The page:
Why Are Celtics Worse When Marcus Smart Shoots Better? Bizarre Stat Explained


Marcus Smart was on his game Monday night, tallying a season-high 23 points on 61.5 percent shooting (8-for-13).

Which, it turns out, is bad news for the Boston Celtics.

The Celtics lost for just the fourth time this season, falling to the Detroit Pistons 118-108 at TD Garden despite Smart’s best efforts. But this isn’t the first time they’ve failed while Smart has succeeded. Check out this crazy stat from ESPN’s Chris Forsberg:

That’s right: The Celtics have won every game in which Smart has been atrocious offensively. (The league average shooting percentage was 45.6 entering Tuesday). And the young guard has shot well (by his standards) in all four of Boston’s losses to date.

How the heck does that make sense? Shouldn’t the C’s perform better when one of their most important role players is hitting his shots?

Such is the conundrum presented by Smart, a ferocious defender and historically awful shooter who can have a massive impact on games despite hoisting a steady stream of bricks.

Take Boston’s signature win over the Golden State Warriors on Nov. 16. Smart had his worst shooting game of the season, scoring one point on 0-for-7 shooting, but the C’s outscored Golden State by 15 points when he was on the court, thanks to plays like this:

This trend isn’t an anomaly, either: Smart is a 34.7 percent career shooter in Celtics wins and a 36.1 percent career shooter in losses. In two of Boston’s most lopsided victories this season, he shot zero (!) percent (0-for-3 in a 27-point win over the Sacramento Kings) and 14.3 percent (1-for-7 in a 15-point win over the Orlando Magic).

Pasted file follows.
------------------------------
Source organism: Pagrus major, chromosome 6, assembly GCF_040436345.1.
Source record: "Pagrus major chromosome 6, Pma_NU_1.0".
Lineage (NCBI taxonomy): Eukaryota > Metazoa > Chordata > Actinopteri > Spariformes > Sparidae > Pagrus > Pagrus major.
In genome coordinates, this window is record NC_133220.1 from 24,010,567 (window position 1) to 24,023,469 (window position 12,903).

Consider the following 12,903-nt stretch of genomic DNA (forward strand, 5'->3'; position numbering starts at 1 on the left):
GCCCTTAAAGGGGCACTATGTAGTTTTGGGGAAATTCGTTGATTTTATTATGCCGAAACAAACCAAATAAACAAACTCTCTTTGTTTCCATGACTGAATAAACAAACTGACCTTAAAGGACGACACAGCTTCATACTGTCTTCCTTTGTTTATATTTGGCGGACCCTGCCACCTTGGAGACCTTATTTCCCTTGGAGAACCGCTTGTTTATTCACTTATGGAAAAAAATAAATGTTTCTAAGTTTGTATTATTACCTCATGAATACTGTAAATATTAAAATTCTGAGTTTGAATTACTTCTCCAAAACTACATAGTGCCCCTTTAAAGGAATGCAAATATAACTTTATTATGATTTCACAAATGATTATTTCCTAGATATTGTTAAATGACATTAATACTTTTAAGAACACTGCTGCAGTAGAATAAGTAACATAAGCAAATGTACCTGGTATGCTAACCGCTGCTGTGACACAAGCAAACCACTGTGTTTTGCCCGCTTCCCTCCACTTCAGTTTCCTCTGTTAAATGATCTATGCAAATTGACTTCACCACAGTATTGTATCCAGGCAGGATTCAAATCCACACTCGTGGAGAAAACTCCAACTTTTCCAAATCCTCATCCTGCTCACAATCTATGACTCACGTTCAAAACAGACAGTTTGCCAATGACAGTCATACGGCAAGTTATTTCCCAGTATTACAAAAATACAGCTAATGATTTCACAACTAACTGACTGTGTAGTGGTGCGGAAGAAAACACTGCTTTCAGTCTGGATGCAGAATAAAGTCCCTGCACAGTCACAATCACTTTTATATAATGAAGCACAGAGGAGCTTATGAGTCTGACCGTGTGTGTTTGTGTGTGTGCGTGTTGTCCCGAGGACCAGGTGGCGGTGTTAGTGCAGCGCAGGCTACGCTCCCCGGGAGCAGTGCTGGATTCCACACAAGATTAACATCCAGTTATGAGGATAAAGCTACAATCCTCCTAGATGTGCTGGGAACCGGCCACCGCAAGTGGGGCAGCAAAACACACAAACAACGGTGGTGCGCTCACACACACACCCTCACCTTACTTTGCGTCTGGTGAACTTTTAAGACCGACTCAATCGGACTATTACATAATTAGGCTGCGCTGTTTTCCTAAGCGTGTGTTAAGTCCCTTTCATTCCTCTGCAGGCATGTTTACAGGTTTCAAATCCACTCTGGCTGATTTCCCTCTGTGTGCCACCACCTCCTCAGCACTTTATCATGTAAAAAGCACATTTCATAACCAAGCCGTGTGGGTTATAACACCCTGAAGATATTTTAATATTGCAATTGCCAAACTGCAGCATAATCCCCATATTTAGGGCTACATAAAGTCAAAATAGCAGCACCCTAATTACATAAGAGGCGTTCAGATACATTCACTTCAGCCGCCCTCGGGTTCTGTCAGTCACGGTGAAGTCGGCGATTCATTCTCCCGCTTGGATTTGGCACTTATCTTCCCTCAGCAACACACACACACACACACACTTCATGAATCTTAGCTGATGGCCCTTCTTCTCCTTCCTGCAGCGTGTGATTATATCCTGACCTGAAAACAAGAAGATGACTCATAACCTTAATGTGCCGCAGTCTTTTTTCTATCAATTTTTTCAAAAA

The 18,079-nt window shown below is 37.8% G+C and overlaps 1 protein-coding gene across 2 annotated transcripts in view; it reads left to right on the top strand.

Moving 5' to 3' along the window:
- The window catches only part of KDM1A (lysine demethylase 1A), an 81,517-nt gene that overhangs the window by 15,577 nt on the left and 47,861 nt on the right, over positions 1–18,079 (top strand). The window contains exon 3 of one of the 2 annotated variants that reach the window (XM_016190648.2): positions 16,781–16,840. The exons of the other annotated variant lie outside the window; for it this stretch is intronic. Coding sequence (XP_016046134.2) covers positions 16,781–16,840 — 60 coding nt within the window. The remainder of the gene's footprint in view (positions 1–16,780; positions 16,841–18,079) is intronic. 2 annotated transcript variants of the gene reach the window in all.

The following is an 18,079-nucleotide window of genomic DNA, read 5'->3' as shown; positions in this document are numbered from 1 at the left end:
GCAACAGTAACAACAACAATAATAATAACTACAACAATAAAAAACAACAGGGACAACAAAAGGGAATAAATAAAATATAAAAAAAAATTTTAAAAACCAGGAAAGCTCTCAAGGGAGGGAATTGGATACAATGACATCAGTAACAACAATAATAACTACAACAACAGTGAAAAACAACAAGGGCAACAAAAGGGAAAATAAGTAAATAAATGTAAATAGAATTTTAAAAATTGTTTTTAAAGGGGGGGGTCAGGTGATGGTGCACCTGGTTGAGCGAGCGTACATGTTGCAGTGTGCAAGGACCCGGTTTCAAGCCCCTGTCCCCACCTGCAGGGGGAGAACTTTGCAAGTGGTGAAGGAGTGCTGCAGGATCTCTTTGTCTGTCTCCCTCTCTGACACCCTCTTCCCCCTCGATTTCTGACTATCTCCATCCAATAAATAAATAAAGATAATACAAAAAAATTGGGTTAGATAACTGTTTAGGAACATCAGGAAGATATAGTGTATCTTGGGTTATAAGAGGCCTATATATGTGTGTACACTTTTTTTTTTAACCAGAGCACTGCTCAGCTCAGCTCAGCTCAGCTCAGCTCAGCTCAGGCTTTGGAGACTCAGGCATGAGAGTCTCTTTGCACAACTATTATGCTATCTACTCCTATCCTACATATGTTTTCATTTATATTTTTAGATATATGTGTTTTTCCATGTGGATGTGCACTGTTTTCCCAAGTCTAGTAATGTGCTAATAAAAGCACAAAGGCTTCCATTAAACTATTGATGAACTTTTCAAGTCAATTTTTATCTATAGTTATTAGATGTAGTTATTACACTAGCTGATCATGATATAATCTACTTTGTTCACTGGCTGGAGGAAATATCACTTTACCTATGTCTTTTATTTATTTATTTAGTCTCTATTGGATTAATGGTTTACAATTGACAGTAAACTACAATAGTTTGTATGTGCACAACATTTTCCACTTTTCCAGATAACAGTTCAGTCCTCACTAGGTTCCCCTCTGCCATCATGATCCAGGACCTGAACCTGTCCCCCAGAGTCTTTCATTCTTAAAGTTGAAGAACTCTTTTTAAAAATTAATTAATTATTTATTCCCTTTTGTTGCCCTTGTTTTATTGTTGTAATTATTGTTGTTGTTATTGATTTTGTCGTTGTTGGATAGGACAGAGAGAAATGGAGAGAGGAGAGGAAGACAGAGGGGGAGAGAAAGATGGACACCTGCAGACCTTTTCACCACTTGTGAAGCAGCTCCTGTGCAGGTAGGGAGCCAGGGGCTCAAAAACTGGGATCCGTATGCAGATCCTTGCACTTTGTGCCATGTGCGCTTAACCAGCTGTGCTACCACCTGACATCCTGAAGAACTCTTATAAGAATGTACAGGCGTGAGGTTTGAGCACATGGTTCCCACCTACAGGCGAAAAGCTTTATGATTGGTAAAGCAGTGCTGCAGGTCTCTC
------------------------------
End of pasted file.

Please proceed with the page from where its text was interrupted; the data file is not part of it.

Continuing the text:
How do we explain this?

Here’s the most plausible theory: Scoring isn’t Smart’s primary job, so when the Celtics are relying on him for buckets, it means they’re in trouble. Boston has a multitude of scoring options — Kyrie Irving, Jaylen Brown, Jayson Tatum, Al Horford and Marcus Morris all average double figures — which usually can mask Smart’s offensive deficiencies and allow him to do what he does best: Dish out assists, wreak absolute havoc defensively and make mind-boggling hustle plays.

There’s an interesting twist to that theory, though: Smart actually shoots better with the game on the line. The 23-year-old is shooting 37.8 percent from the floor this season when Boston is leading or trailing by five points or fewer, his highest of any score margin split. (When the C’s lead or trail by 20 or more, that number plummets to 14.3 percent).

Celtics fans watching Monday night’s game can attest to that: Smart drilled a trio of clutch 3-pointers in the fourth quarter to help keep the C’s in the game.

Smart’s success in the clutch only confirms our original theory, though. The rest of Boston’s offense struggled mightily around Smart in the fourth quarter, contributing 13 total points on just 3-of-12 shooting as the Pistons pulled away for good.

In essence, Smart’s at his best doing the Celtics’ dirty work while the likes of Irving, Brown and Tatum dazzle offensively. But make no mistake: He’s a big reason why Boston owns the NBA’s best record.

“(Smart is) a guy that figures out ways to win,” C’s coach Brad Stevens said recently. “Sometimes you can look at that conventionally and other times not. There’s a reason he’s in the game when the game is on the line.”

Just don’t let him top that 30 percent mark.

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